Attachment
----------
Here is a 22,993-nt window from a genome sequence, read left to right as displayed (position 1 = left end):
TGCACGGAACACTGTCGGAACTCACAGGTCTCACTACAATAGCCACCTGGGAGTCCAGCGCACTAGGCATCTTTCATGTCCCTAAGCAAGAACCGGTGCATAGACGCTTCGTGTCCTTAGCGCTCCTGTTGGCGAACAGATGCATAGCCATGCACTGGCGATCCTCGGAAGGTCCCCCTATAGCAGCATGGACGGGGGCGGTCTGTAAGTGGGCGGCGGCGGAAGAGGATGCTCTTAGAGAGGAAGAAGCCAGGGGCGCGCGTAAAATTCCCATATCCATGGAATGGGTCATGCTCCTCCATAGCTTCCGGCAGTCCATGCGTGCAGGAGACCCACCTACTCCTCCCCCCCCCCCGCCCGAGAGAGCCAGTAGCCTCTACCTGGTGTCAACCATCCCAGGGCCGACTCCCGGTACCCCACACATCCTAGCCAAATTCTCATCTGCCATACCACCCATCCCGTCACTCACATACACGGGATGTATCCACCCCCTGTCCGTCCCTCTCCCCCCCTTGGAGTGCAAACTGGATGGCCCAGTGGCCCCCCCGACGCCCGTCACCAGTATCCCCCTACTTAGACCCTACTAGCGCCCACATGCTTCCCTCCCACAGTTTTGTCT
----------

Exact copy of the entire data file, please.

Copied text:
Here is a 22,993-nt window from a genome sequence, read left to right as displayed (position 1 = left end):
TGCACGGAACACTGTCGGAACTCACAGGTCTCACTACAATAGCCACCTGGGAGTCCAGCGCACTAGGCATCTTTCATGTCCCTAAGCAAGAACCGGTGCATAGACGCTTCGTGTCCTTAGCGCTCCTGTTGGCGAACAGATGCATAGCCATGCACTGGCGATCCTCGGAAGGTCCCCCTATAGCAGCATGGACGGGGGCGGTCTGTAAGTGGGCGGCGGCGGAAGAGGATGCTCTTAGAGAGGAAGAAGCCAGGGGCGCGCGTAAAATTCCCATATCCATGGAATGGGTCATGCTCCTCCATAGCTTCCGGCAGTCCATGCGTGCAGGAGACCCACCTACTCCTCCCCCCCCCCCGCCCGAGAGAGCCAGTAGCCTCTACCTGGTGTCAACCATCCCAGGGCCGACTCCCGGTACCCCACACATCCTAGCCAAATTCTCATCTGCCATACCACCCATCCCGTCACTCACATACACGGGATGTATCCACCCCCTGTCCGTCCCTCTCCCCCCCTTGGAGTGCAAACTGGATGGCCCAGTGGCCCCCCCGACGCCCGTCACCAGTATCCCCCTACTTAGACCCTACTAGCGCCCACATGCTTCCCTCCCACAGTTTTGTCT